Century Dictionary and Cyclopedia
- n. A pit inclosed by the piers which support a large fly-wheel or driving-wheel, affording the requisite space for the motion of the wheel.
- n. A whirlpool.
“Luther Lawrence was killed, April 17, 1839, by a fall into a wheel-pit.”
“The race, now empty of water, is stone-lined and deep, and huge wooden beams and parts of the rude shafting remain in the wheel-pit.”
“A concrete gathering dam, with granite coping, extended up stream from the lower end of the wheel-pit at an angle of thirty degrees, conducts the water to the gates, increasing the available head and stilling the water.”
“Simon threw him into the wheel-pit of the old mill, and I went to get him out.”
“Wa-ow!" replied a pitiful squeak from the depths of the wheel-pit.”
“At the bottom of each wheel-pit a 5000 horse-power Girard double turbine is mounted on a vertical shaft, which drives a propeller shaft rising to the surface of the ground; a dynamo of 5000 horse - power is fixed on the top of this shaft, and so driven by it.”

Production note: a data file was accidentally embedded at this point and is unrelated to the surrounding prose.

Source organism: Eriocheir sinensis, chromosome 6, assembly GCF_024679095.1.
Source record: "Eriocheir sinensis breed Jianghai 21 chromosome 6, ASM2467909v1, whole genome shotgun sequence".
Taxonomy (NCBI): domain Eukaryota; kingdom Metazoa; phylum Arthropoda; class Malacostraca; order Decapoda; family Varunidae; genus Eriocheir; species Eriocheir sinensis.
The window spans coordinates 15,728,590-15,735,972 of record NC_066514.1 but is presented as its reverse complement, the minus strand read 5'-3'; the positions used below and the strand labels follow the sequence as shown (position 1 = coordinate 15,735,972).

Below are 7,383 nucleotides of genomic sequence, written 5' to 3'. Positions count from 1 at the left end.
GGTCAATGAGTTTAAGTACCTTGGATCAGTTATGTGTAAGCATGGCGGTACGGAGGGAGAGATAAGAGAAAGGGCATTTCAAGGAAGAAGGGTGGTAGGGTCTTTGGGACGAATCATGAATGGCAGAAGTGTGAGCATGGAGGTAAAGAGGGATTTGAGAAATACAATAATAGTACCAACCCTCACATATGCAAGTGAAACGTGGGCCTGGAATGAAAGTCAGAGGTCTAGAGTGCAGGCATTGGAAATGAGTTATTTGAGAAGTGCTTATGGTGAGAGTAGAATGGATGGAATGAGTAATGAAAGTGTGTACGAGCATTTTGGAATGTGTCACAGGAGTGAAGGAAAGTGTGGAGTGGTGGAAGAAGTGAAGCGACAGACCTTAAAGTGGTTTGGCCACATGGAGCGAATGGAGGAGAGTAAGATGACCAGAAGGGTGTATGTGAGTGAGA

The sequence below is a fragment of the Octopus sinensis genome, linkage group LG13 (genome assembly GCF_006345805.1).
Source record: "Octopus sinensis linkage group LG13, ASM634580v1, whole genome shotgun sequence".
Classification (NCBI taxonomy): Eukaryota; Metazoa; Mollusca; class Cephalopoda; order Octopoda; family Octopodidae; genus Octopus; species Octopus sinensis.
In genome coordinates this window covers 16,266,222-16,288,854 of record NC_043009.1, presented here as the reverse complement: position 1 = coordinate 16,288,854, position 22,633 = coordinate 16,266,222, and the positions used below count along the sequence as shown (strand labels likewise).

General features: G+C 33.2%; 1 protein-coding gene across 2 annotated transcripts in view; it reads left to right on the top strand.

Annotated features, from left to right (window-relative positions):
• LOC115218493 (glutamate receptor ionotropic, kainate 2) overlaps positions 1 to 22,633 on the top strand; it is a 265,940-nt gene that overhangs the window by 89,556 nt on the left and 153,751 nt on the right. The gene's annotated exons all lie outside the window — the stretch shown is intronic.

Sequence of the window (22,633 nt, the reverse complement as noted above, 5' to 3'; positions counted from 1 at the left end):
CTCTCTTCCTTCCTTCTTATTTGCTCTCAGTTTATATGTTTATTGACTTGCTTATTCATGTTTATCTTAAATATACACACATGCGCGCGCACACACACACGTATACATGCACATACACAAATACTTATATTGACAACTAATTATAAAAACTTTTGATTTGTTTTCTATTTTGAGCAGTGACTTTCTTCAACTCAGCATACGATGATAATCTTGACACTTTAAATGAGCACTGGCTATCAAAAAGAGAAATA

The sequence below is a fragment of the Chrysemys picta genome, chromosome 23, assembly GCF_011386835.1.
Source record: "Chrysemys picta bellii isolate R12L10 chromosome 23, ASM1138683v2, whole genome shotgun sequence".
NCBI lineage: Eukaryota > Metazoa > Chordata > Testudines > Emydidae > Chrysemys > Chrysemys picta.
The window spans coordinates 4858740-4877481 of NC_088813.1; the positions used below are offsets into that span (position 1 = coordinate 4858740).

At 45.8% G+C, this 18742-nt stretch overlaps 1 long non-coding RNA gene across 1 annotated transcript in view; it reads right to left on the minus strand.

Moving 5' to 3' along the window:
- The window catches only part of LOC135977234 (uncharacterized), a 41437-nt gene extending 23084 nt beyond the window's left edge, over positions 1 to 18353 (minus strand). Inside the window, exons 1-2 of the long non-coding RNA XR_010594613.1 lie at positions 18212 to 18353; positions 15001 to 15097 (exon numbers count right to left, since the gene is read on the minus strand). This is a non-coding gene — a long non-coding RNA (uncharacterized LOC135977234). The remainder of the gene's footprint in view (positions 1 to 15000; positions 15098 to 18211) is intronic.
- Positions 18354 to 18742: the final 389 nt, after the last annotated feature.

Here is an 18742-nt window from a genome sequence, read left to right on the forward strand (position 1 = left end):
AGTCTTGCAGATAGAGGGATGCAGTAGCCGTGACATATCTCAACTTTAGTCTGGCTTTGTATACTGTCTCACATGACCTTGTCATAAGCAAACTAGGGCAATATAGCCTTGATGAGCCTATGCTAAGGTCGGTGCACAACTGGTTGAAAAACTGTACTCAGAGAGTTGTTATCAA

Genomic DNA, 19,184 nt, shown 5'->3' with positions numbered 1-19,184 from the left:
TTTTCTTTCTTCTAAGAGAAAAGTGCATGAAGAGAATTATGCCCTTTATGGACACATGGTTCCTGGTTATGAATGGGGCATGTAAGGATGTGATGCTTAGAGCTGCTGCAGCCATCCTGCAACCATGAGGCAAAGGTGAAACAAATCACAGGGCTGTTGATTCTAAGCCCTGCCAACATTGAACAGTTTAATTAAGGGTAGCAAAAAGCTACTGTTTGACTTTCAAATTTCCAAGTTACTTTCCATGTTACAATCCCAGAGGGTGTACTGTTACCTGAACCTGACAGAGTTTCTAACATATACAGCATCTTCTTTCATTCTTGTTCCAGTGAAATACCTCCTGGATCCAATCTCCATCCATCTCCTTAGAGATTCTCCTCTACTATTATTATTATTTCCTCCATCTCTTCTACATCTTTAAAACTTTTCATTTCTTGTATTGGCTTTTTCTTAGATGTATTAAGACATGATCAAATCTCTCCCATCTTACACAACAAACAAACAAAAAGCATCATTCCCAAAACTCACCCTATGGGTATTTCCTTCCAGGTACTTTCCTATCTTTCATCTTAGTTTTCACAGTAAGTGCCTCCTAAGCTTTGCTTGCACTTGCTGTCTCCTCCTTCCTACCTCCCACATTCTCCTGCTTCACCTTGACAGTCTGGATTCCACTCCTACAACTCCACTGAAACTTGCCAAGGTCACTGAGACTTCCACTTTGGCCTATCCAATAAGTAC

“He laid his mallet on the side of the wheel-pit, and looking up earnestly into the face of the questioner said:”
“On passing round this, though, I saw that there was something wrong; two or three bands had gone from as many grindstones, and had evidently been hastily thrown into the wheel-pit, whoever had done this having left one on the floor, half in and half out, and keeping the door from shutting close.”
“I seemed to know, though, that the dog wanted to get me to the wheel-pit, and when I tried to think how to get to you I found there was no way 'cept through my forge.”
“I laughed to myself as I thought of the eels, and the great haul I had made down in the wheel-pit, and then I shuddered as I thought of the horrors I had suffered down there, and wondered whether our troubles with the men were pretty well over.”
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